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Human Rights Council holds enhanced interactive dialogue on the situation of human rights in South Sudan

Human Rights Council 
MORNING

22 June 2016

The Human Rights Council this morning held an enhanced interactive dialogue on the situation of human rights in South Sudan.

Choi Kyong-Lim, President of the Human Rights Council, said the enhanced dialogue on South Sudan would focus on the situation of human rights and the steps taken by the Government to ensure accountability for human rights violations and abuses. 

Kate Gilmore, Deputy High Commissioner for Human Rights, said that two and a half years since the beginning of the crisis in South Sudan, the situation was still very volatile.  There was no evidence of any genuine effort by the Government or the opposition to investigate, prosecute and punish violations and abuses.  Without accountability, sustainable peace for South Sudan would remain elusive, with grave consequences for its people.  The pervasive cycle of impunity could only be addressed by mechanisms which would address the root causes of the conflict and prosecute perpetrators.  The Human Rights Council must therefore remain focused on accountability for past and present violations of international human rights law and international humanitarian law in South Sudan. 

Akech Chol Ahou, Chargé d’Affaires at the Permanent Mission of South Sudan to the United Nations Office at Geneva, said that the Transitional Government of National Unity had been formed in April 2016 to begin the implementation of the agreement on the resolution of the conflict in South Sudan, and had taken steps to ensure accountability for alleged human rights violations, such as the establishment of the Joint Court for the trial of members of the armed forces on alleged human rights violations against civilians, while the Military Tribunal had prosecuted members of the SPLA involved in looting and destruction of properties and other human rights violations and abuses.  South Sudan called upon the international community to expedite humanitarian assistance that the country desperately needed.

Pansy Tlakula, Chairperson of the African Commission for Human and People’s Rights, said it was important for the international community to encourage the Government of South Sudan to ratify the African Charter on Human and Peoples' Rights, which would go a long way toward ensuring accountability for human rights violations.
Francois Fall, Deputy Chairperson of the Joint Monitoring and Evaluation Commission,  said that the parties to the Agreement on the Resolution of the Conflict in the Republic of South Sudan aspired to achieve peace, but a dire humanitarian situation had shifted immediate attention from much-needed legal and political reforms into dealing with more pressing security and livelihood concerns.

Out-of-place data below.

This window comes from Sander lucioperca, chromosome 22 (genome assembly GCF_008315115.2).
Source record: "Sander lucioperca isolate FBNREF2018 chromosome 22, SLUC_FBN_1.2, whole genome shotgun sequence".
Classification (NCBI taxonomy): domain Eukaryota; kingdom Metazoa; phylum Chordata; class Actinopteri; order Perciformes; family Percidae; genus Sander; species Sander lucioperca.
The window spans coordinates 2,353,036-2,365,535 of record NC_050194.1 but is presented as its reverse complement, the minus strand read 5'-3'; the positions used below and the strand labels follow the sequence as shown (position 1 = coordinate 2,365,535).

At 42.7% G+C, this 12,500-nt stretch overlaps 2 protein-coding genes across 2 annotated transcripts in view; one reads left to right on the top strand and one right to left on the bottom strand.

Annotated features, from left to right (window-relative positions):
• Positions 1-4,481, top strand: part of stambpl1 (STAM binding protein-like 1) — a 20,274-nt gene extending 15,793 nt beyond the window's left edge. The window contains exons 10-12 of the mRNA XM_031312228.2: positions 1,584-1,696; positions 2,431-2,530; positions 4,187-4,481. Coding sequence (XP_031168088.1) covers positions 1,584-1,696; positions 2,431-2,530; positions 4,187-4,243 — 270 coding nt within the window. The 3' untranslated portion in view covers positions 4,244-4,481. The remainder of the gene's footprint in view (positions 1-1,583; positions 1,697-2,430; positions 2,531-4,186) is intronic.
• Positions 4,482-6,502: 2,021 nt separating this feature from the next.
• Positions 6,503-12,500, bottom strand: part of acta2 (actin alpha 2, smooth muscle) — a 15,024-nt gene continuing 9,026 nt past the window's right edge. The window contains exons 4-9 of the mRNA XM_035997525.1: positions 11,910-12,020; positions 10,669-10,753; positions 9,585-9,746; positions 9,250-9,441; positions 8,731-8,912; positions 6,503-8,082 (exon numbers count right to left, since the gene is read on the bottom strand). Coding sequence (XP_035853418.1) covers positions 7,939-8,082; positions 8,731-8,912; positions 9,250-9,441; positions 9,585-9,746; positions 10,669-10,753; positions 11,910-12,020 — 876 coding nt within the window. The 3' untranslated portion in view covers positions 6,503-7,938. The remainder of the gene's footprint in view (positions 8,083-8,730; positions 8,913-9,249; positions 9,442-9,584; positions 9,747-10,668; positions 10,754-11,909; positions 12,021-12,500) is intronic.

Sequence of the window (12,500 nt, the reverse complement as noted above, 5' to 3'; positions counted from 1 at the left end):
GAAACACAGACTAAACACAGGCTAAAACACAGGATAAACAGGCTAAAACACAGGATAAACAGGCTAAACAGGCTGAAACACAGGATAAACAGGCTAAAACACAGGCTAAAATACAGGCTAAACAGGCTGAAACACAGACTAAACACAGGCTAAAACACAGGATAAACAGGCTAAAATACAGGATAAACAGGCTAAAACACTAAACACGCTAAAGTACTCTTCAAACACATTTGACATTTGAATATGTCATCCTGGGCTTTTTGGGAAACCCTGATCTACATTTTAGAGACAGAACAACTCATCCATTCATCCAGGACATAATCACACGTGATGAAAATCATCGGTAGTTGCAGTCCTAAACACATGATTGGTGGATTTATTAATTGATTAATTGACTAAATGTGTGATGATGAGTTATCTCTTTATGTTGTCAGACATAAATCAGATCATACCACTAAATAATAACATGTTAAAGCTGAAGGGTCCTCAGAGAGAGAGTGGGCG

Nyuol Justin Yaac Arop, Chairperson of the South Sudan Human Rights Commission, said there was a need to assess the Government’s willingness to address grave violations of human rights and international humanitarian law. 

Eugene Nindorera, Director of Human Rights, United Nations Mission in South Sudan, noted that the Transitional Government would have to tackle long-standing demands, including guaranteeing the principles of good governance, constitutionalism, human rights and the rule of law. 

During the interactive debate, delegations stressed their deep and abiding concern about the human rights situation in South Sudan.  Many called on the Transitional Government to end all violations and abuses and investigate atrocities.  Others underlined the importance of the continuation of the role of mediation of the African Union, adding that the Human Rights Council and other United Nations bodies should provide support.  Justice and accountability were needed, and it was critical that human rights defenders were involved in peace efforts. 

Speaking in the debate were European Union, South Africa on behalf of the African Group, Norway, United Kingdom, Germany, Sierra Leone,  Republic of Korea, Denmark, Portugal, China, Belgium, Senegal, Czech Republic, Spain, United States, Mexico, New Zealand, Albania, Australia, Sudan, Slovakia, Botswana, Ireland, and France.

The following non-governmental organizations also spoke: Vivat International, East and Horn of Africa Human Rights Defenders Project together with CIVICUS, Human Rights Watch, Rencontre Africaine pour la Défense des Droits de l’Homme, International Service for Human Rights, International Federation for Human Rights League, and Africa Culture Internationale. 

The Council is holding a full day of meetings today, and at noon will start its general debate on human rights situations that require the Council’s attention. 


Opening Statements

CHOI KYONG-LIM, President of the Human Rights Council, opened the enhanced dialogue on South Sudan and said it would focus on the situation of human rights and the steps taken by the Government to ensure accountability for human rights violations and abuses.  The President introduced the participants in the dialogue.